The idea of a grant or arms to Kennedy had been Gerard Slevin’s, after he had heard Kennedy make heraldic references in his State of the Union Address. The arms were designed by Slevin and presented to the President by Ireland’s Ambassador, Thomas J. Kiernan (who can be seen on the right), in the presence of Congressman John E. Fogarty.
This diplomatic gift highlights the use of heraldry and genealogy as a way Ireland had of exercising its soft political power. The Office of Arms also prepared grants of arms or illuminated family trees for Australian and Canadian prime ministers, as well as for several other American presidents and Charles de Gaulle of France, all of whom had Irish ancestral links.
Flag of the European Union
Haydn West – 1994 – Photographic print – P.A. Images.
The history of the design of the European flag is both complicated and contested. The idea for a blue flag with gold stars originated with Arsène Heitz, who submitted several designs with varying numbers of stars arranged in various ways.
In 1954, Gerard Slevin was one of the three European heralds appointed to a special committee to advise on different designs and proposals. He seems to have argued against the inclusion of any Christian symbolism appearing on the flag, lest it cause offence to future non-Christian Member States. He also appears to have been involved in drafting the official description of the flag. However, any other contribution he may have made remains unknown.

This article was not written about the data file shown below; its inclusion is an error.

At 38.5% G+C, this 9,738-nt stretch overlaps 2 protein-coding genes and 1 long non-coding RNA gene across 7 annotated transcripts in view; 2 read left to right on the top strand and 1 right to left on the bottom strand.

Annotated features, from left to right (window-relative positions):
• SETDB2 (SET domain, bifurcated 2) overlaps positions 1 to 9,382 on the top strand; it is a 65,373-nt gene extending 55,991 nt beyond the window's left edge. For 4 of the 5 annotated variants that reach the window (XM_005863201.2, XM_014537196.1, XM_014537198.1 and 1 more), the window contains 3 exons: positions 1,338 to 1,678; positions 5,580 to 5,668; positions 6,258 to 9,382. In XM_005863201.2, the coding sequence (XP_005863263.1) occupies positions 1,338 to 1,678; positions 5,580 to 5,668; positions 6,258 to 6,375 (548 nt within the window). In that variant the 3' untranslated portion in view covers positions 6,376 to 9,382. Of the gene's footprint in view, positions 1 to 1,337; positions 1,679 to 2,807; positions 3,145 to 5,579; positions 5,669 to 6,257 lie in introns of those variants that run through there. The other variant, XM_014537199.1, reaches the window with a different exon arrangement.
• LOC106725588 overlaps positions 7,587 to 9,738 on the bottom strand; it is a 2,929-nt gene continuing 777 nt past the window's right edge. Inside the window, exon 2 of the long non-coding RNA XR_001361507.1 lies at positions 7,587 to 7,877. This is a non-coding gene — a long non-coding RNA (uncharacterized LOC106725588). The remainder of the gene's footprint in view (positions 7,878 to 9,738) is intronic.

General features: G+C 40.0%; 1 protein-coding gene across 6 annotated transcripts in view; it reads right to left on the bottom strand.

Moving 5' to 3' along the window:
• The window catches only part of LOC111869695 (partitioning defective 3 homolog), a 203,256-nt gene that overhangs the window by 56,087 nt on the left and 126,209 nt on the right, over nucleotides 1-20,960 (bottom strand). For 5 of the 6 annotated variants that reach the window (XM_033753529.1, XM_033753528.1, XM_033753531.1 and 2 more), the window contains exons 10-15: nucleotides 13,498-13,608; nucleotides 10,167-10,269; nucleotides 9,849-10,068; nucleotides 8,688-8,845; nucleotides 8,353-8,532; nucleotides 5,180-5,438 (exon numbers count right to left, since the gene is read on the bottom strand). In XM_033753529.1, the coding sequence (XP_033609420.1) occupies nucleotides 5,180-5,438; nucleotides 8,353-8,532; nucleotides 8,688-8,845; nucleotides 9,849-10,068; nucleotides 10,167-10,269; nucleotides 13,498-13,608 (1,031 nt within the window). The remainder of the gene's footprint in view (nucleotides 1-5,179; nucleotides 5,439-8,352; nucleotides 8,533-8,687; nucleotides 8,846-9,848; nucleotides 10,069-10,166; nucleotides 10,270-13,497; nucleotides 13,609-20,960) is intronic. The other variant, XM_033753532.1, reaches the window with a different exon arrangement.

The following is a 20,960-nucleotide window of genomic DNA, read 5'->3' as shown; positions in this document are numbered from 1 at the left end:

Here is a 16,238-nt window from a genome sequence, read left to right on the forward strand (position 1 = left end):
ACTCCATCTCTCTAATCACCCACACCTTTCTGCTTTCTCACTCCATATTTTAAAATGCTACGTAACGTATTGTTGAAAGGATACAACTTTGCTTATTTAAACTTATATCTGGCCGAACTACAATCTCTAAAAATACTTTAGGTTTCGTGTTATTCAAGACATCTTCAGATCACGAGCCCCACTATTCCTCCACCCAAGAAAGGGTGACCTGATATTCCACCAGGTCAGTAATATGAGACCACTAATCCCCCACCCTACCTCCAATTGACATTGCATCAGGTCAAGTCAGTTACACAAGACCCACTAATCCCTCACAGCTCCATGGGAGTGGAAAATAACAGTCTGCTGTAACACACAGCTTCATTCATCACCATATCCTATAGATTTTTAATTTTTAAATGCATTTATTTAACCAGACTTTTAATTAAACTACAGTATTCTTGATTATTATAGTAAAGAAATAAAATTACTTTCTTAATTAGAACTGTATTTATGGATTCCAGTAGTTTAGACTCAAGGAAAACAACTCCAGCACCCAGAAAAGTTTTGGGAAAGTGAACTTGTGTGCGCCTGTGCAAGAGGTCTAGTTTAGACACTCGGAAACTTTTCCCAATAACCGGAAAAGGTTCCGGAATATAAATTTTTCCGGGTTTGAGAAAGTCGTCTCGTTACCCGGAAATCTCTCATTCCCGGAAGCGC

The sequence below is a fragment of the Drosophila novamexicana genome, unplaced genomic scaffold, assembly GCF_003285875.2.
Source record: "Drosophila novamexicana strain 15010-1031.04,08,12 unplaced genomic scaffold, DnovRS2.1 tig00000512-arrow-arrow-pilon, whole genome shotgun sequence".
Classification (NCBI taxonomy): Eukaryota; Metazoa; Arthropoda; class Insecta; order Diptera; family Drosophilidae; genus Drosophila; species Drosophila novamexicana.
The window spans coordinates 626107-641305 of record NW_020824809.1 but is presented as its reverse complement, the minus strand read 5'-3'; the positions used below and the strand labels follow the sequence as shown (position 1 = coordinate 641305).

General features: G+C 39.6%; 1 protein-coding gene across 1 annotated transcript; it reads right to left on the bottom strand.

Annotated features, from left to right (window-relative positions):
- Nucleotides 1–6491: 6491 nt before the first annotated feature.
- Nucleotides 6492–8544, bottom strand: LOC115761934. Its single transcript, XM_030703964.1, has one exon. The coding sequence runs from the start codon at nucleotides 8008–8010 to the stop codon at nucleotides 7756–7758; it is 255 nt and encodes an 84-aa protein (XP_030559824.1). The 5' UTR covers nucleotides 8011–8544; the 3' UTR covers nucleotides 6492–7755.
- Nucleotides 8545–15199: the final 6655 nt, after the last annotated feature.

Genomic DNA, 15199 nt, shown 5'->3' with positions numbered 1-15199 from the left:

The final design has been described as:
deeply meaningful in its simplicity – a clock-like circle of twelve gold stars … on a blue background. The heraldic circle symbolises perfection, unity and harmony whilst the twelve stars symbolise the passage of time – twelve points of the clock or twelve months of the year.
While no one person can claim all the credit for the completed design, it seems appropriate to think of it as having been ‘co-authored’, the product of many individuals working together, among them Ireland’s Chief Herald. The flag was formally adopted by the Council of Europe as its emblem in December 1955, and later by the European Union.
The Office of Arms, Bedford Tower, Dublin Castle
Angela Rolfe – 1985 – Photographic print – Office of Public Works.
The Bedford Tower was begun in 1750, tradition suggesting that it was constructed around one of the surviving stone towers of the medieval Castle Gatehouse, and completed in 1761.
Previously the home of the Dean of the Chapel Royal, and later of the Fisheries Board, the Tower became home to the Office of Arms in 1903 and remained so after it was reconstituted in 1943.
A building of such a vintage would eventually show its age. An inspection made by architects of the OPW, on 6 November 1981, led them to officially condemn the structure as unsafe – it was in danger of collapse. Staff returning from their lunch were not allowed to enter.
So ended, suddenly, the physical connection between the Office of Arms and Dublin Castle. This image shows the Bedford Tower shut up. A steel prop can be seen between the two columns of the balcony, helping to support the pediment overhead. Cracking can also be discerned across the façade. The Tower was later restored as part of Dublin Castle’s conference facilities. The Office of Arms, or the Office of the Chief Herald, as it is properly known today, was relocated to the National Library of Ireland on Kildare Street, where it remains today.